Adult harbor seals rarely haul out on a populated beach as they have learned to be wary of humans. The fact that this animal would choose Alki, and based on body condition, some coughing and lethargic behavior, all indicate the adult seal was likely suffering from pneumonia. Many young seals are also struggling with health issues this time of year. That is why it is critical that people stay far back so these animals can rest safely.
All marine mammals are protected by federal law. If you spot any on our beaches, please keep back, ask others to stay at a distance, and leash any pets. Be sure to call the Seal Sitters Hotline at 206-905-7325. Just a friendly reminder that it is illegal for dogs to be on any Seattle Parks’ beaches on or off leash.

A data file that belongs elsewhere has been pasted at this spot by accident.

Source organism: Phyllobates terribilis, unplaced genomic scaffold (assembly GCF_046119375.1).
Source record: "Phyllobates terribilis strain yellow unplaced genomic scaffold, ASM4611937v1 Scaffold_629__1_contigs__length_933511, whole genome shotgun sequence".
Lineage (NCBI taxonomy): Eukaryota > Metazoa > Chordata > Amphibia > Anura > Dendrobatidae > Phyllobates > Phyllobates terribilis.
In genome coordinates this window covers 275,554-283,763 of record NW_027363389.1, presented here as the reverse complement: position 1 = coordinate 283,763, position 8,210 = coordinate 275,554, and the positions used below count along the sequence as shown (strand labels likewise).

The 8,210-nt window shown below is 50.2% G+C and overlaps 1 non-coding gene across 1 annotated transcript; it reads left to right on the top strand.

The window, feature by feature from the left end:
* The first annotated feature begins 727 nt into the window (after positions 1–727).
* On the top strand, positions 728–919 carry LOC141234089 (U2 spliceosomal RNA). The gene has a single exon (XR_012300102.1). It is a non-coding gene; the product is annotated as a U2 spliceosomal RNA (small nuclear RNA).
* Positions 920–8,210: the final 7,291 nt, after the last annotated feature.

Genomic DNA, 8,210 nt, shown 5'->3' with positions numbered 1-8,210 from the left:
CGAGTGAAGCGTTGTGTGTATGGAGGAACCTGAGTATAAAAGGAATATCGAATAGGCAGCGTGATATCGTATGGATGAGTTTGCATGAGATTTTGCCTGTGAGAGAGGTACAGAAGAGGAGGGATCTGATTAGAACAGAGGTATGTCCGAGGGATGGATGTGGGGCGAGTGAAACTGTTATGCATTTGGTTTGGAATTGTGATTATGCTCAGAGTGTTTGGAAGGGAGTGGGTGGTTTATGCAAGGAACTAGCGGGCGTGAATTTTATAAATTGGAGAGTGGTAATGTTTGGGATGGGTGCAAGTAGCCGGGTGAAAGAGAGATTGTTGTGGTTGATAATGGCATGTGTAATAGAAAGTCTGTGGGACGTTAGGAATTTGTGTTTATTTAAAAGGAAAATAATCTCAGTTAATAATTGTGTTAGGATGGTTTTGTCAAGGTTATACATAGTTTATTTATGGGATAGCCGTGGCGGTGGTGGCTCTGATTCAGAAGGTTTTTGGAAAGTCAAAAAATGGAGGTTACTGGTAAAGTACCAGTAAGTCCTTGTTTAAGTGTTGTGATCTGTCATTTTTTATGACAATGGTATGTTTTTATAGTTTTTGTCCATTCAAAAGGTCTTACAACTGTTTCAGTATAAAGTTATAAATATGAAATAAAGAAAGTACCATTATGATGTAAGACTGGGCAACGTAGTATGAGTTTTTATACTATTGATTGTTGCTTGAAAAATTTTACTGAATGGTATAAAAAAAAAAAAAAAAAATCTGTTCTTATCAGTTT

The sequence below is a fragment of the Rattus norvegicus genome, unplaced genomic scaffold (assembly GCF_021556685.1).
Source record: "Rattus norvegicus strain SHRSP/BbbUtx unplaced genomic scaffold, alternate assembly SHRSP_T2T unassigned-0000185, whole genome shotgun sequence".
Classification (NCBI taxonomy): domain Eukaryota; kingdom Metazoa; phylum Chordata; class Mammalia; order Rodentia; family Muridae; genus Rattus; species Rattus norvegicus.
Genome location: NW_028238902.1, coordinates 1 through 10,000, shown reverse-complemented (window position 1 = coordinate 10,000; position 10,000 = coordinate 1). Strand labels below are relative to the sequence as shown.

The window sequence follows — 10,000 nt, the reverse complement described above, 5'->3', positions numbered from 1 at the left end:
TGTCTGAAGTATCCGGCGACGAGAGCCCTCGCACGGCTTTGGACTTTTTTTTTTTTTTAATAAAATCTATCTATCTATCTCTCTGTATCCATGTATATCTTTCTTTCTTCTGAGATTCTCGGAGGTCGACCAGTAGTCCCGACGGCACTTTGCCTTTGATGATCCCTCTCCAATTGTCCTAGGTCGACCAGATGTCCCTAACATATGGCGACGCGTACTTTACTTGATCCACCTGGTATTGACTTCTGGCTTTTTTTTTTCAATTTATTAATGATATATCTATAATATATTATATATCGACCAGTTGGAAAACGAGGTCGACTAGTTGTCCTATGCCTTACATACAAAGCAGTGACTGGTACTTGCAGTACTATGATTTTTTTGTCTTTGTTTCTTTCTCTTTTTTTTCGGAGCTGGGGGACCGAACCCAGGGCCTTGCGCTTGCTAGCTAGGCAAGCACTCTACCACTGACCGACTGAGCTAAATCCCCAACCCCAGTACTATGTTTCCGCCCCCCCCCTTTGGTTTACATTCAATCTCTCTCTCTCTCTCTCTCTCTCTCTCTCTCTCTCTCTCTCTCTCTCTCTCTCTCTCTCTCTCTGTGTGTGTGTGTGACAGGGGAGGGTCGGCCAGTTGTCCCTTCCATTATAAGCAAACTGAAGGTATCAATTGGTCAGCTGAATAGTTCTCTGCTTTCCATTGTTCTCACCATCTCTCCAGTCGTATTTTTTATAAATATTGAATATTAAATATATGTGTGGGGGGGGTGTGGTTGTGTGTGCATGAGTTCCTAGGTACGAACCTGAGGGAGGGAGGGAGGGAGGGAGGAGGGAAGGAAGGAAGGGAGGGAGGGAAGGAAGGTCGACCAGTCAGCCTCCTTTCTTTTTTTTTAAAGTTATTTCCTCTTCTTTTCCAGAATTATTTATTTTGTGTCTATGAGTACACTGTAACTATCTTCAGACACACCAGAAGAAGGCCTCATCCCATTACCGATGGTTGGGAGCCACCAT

Seen on Alki tonight – above, the full moon rising in the distance, the reason for “king tides” that have led to a line of sandbags along the water-side edge of Statue of Liberty Plaza. Next high tide will be 12.4 feet at 5:44 am; this week’s king tides (here’s a chart) peak with a 12.9-foot high tide at 7:24 am Wednesday (February 12th). Walking a bit further east along Alki, we discovered Seal Sitters Marine Mammal Stranding Network volunteers taping off part of the beach because of two harbor seals:
That’s the best we could do with two on-their-backs seals – top one, older and a bit scrawny-looking, second photo, a pup – at sunset. Remember that if you see a marine mammal on the shore, or in distress offshore, call SSMMSN at 206-905-SEAL.